Want to make sure the adults have a good time? Include children’s activities at every event to keep the kids distracted and out of mom and dad’s hair. For sports teams, this often means games or activities that happen during the game, off to the side. If your event allows it, consider creating a safe “kid’s zone” with low cost supplemental activities for families. Parents who want to attend the arts usually budget for childcare. Price the cost of your planned activities less than a night’s babysitter.

Don’t be dissuaded from this tactic if your organization produces art that isn’t necessarily considered “kid-friendly.” Get creative and find ways to include activities for the younger set. For example, most 11-year olds wouldn’t sit through Macbeth, but they would attend a fun Shakespeare “quick camp” while mom and dad see the show. Your organization can potentially supplement revenue and create life-long fans, all while providing a convenient service to parents!

Turn Fans into Cheerleaders
The Austin Wranglers had a very vocal set of fans, nicknamed the “Rowdy Wranglers.” These year-after-year season ticket holders made their presence known at every home and away game, traveling many miles, at their own cost, to support the team. The team recognized these raving fans by officially sanctioning the group, providing “uniforms” (in the form of custom printed official jerseys, which the fans paid for themselves) and allowing the group onto the field to perform pre-game. They literally paid to become cheerleaders for the team!

While pre-show public performances with pom-poms may not be appropriate for all producing organizations, arts groups can leverage their most loyal supporters by engaging them in peer-to-peer fundraising and advocacy campaigns, as well as volunteer opportunities. Have an engagement ladder that lays out the path from first-time ticket buyer to donor to board member. Always consider that butt in that seat gave his/her time and money to be at your event. What else might they be willing to do, if you ask them?

Nonprofit Doesn’t Mean “Doesn’t Make Money”
Being a nonprofit organization doesn’t mean you don’t make money; you just do something else with your profits. Instead of paying shareholders, you provide programs or serve the community. The same as all businesses, nonprofits must maximize revenue while minimizing costs. By following the example of successful events produced by local sports teams, regional producing arts organizations can garner that extra winning edge for themselves!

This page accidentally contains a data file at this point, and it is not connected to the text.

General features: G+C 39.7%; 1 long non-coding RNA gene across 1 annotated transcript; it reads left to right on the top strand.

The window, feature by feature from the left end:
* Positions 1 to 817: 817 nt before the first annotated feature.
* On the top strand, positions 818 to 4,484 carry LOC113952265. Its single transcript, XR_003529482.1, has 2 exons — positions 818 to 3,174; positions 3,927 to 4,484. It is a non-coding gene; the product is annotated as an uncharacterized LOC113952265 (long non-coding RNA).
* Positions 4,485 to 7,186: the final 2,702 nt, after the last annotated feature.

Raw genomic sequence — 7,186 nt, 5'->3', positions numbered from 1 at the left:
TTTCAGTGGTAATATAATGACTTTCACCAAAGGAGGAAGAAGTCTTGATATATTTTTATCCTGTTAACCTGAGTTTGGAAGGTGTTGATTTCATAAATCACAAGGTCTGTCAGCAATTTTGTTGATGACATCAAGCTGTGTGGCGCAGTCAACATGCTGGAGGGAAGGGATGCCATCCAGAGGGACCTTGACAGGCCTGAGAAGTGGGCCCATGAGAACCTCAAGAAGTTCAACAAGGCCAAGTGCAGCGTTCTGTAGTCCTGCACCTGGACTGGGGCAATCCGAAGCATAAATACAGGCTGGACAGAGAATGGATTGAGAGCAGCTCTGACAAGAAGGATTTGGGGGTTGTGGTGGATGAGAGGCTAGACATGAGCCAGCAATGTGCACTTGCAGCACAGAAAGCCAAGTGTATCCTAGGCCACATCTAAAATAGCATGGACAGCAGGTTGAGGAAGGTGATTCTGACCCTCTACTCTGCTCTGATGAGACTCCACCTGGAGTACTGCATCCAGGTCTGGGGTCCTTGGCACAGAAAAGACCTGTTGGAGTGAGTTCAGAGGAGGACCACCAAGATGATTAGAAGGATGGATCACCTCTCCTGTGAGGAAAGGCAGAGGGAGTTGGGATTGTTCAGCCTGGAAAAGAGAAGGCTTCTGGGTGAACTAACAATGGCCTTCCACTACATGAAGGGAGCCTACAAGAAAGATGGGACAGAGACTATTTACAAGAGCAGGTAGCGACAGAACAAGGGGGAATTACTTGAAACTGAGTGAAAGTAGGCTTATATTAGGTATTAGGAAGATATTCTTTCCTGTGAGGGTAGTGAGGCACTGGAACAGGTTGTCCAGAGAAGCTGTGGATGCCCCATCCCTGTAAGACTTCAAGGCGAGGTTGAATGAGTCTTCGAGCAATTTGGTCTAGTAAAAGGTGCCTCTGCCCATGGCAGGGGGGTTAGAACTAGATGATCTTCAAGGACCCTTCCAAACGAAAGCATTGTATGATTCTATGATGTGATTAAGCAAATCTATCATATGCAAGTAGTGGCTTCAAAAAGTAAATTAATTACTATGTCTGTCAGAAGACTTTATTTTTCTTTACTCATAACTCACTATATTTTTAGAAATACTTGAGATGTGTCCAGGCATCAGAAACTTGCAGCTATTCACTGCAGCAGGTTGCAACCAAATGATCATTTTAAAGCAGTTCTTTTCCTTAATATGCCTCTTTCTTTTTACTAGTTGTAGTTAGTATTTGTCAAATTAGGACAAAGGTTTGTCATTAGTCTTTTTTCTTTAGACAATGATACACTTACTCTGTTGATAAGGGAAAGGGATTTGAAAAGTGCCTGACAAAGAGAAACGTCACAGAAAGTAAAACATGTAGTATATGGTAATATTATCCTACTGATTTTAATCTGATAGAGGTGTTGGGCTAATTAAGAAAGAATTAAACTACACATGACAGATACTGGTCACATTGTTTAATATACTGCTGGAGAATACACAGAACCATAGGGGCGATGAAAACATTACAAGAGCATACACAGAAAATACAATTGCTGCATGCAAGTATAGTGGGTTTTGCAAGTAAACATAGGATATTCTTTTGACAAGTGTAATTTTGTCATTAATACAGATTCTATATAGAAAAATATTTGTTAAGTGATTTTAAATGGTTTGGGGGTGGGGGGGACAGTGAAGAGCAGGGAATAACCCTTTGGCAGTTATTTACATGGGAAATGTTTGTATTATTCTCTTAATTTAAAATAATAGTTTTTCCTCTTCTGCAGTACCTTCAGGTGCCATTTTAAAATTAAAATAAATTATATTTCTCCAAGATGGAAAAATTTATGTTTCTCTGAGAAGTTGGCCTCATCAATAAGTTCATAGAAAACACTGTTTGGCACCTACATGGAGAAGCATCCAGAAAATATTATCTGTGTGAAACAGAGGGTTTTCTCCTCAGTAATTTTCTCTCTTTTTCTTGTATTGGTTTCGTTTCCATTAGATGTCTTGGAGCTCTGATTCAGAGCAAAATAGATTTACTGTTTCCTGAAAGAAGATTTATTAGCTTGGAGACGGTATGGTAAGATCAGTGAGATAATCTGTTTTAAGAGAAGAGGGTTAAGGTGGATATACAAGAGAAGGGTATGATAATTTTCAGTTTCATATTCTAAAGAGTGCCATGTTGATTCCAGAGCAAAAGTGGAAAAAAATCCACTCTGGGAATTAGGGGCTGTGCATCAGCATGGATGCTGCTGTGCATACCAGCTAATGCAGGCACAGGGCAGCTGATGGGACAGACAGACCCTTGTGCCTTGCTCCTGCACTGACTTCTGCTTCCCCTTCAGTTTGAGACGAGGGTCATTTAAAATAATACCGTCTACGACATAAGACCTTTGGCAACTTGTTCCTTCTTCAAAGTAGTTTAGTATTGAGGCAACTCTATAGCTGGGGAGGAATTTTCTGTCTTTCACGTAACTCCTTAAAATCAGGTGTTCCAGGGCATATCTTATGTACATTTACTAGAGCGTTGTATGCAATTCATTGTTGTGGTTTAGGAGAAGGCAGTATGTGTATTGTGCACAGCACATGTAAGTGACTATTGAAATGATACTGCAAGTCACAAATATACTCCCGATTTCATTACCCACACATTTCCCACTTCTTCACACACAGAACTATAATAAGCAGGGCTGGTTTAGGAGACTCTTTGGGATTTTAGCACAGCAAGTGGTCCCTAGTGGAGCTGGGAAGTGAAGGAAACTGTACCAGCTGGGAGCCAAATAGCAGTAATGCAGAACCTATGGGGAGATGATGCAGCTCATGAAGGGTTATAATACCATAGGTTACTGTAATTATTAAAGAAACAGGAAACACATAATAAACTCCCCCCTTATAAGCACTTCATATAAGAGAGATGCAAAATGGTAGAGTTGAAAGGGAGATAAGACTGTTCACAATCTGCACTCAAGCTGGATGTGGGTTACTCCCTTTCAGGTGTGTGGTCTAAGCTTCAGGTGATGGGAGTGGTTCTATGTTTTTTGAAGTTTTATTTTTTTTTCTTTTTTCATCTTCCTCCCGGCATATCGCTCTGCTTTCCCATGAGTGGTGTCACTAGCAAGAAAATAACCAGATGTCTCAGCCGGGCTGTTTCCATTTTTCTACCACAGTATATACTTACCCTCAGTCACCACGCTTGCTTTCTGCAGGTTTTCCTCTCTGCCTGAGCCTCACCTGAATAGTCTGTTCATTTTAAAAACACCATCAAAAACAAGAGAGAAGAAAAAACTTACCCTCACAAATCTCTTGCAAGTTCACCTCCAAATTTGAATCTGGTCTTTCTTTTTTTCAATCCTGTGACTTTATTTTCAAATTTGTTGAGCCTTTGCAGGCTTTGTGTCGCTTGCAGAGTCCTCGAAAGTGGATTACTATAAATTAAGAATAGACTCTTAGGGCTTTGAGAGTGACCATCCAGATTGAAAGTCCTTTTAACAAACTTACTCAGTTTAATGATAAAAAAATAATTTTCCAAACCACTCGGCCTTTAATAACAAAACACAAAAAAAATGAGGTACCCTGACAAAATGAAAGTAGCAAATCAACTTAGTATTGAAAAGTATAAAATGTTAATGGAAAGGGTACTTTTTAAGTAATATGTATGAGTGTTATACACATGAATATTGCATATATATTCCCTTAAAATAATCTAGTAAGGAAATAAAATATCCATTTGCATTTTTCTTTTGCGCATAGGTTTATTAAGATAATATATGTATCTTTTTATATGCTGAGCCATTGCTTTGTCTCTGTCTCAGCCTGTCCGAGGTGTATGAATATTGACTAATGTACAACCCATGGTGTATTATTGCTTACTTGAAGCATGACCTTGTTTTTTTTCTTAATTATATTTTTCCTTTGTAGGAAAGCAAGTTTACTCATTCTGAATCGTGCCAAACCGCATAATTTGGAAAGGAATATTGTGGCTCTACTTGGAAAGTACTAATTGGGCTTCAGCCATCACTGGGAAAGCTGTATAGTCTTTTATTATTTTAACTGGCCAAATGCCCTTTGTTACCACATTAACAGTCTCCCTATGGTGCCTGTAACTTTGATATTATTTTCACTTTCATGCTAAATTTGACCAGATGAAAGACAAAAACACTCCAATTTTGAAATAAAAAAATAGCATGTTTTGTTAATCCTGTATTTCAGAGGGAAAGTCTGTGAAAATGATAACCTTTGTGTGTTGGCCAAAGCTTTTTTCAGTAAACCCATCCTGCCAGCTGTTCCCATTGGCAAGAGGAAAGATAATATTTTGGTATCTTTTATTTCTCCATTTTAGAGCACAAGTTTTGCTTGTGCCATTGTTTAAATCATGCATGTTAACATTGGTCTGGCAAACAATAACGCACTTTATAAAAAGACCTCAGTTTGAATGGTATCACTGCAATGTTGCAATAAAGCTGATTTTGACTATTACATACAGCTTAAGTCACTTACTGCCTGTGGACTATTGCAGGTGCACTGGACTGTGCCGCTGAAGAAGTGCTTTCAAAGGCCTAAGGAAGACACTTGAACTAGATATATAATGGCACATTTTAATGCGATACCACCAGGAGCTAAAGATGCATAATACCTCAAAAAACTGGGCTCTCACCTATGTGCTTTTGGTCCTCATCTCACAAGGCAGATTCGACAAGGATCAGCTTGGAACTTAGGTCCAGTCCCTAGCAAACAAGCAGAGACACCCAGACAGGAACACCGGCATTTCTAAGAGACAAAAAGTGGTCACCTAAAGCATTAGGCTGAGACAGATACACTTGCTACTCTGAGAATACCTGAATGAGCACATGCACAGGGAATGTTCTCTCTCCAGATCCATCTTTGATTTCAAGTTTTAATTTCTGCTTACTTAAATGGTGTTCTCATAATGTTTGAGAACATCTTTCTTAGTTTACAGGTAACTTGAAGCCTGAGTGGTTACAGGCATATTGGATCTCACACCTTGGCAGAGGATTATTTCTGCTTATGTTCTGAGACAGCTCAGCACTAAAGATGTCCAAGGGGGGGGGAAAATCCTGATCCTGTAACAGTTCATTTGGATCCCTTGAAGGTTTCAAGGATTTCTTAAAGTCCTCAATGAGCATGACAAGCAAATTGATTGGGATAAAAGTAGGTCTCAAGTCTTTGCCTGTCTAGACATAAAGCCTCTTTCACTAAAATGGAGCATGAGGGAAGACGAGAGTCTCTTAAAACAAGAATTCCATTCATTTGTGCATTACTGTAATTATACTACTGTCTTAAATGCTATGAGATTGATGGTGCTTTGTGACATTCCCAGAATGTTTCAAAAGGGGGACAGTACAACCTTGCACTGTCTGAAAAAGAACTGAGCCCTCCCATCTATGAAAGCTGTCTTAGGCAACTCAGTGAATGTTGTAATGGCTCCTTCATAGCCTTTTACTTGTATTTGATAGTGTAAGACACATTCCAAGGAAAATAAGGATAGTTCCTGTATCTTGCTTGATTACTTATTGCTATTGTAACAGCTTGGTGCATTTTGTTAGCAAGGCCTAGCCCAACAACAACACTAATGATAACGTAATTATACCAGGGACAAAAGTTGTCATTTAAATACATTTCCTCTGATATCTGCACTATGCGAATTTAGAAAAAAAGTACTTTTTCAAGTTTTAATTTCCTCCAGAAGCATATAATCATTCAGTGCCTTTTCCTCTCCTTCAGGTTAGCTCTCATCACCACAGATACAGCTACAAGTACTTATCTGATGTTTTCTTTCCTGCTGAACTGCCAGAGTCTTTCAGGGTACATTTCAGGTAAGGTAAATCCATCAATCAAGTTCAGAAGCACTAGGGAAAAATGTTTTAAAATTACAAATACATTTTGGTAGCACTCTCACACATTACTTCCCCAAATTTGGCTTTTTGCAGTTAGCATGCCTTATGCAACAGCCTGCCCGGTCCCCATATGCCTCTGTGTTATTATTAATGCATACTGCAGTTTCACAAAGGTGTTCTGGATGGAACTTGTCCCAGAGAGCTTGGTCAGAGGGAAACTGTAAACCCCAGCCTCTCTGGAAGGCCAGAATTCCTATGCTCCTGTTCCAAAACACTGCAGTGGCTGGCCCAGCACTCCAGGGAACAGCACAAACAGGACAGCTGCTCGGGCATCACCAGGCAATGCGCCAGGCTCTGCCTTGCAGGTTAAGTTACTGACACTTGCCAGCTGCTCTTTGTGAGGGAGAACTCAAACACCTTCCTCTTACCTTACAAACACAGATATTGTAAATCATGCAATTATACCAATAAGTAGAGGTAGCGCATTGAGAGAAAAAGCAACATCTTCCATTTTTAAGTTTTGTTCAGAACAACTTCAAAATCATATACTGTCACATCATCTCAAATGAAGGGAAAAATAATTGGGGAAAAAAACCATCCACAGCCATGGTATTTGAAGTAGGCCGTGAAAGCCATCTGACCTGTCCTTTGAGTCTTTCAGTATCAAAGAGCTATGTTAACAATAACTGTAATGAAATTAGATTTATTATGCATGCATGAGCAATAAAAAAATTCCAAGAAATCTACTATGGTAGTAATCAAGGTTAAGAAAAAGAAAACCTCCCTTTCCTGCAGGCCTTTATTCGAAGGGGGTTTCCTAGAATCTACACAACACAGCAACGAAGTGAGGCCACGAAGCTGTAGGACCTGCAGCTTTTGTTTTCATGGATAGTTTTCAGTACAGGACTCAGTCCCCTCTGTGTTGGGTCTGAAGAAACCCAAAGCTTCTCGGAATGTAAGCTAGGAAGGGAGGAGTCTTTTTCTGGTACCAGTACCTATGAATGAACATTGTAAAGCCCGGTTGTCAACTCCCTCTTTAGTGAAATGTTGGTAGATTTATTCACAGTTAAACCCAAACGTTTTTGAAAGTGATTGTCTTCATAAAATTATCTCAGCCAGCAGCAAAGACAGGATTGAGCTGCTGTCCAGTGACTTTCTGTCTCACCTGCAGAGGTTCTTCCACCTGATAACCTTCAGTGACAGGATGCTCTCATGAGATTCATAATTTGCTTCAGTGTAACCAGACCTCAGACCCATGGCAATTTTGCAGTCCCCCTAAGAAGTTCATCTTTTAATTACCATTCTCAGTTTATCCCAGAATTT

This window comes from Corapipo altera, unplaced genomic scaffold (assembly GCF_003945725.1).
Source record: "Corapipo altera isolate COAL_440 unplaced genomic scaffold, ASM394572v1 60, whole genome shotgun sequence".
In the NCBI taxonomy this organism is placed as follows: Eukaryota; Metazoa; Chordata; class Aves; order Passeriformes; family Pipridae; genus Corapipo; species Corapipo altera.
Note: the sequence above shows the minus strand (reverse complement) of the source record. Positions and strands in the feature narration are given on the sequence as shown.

Volunteers: Herding Cats into a Pack of Lions

Cat wearing tieAnyone who manages volunteers can identify with the analogy of herding cats.  Volunteers want to  be more engaged than ever, but often nonprofits fail to capitalize on their skills and passions. Organizations need actionable ways to change the way they engage with volunteers.  Whether you’re developing interns, young professionals, or working with retirees, learn how to turn your herd of cats into a pack of lions!

Watch this presentation to learn:

  1. Why volunteer programs fail
  2. Strategies for evaluating and identifying gaps in current volunteer system
  3. 6 tips to improve volunteer engagement

What ever happened to full service gas stations?

Octane options in west TX

First, let me say that as an open-road loving, completely car-dependent American, I have been pumping my own gas since I was 16. I’m not the squeamish type or afraid to get my hands dirty.

But whatever happened to full service gas stations? While popping my own hood and adding a quart of 10W-30 is a great learning experience for my daughter to watch me do, it’s not quite how I’d like to spend my morning when I’m already dressed for work. What I wouldn’t have given for just one full-service gas station anywhere on my commute!

Mornings like these make me think of the “old” ways when service wasn’t a four-letter at the gas station. But is it really an “old” idea to crave a deeper interaction with the company with which you do business?

In an age where exceptional customer service, rather than the product itself, is the key differentiator for so many companies, why are sellers expecting consumers to be more and more self-service?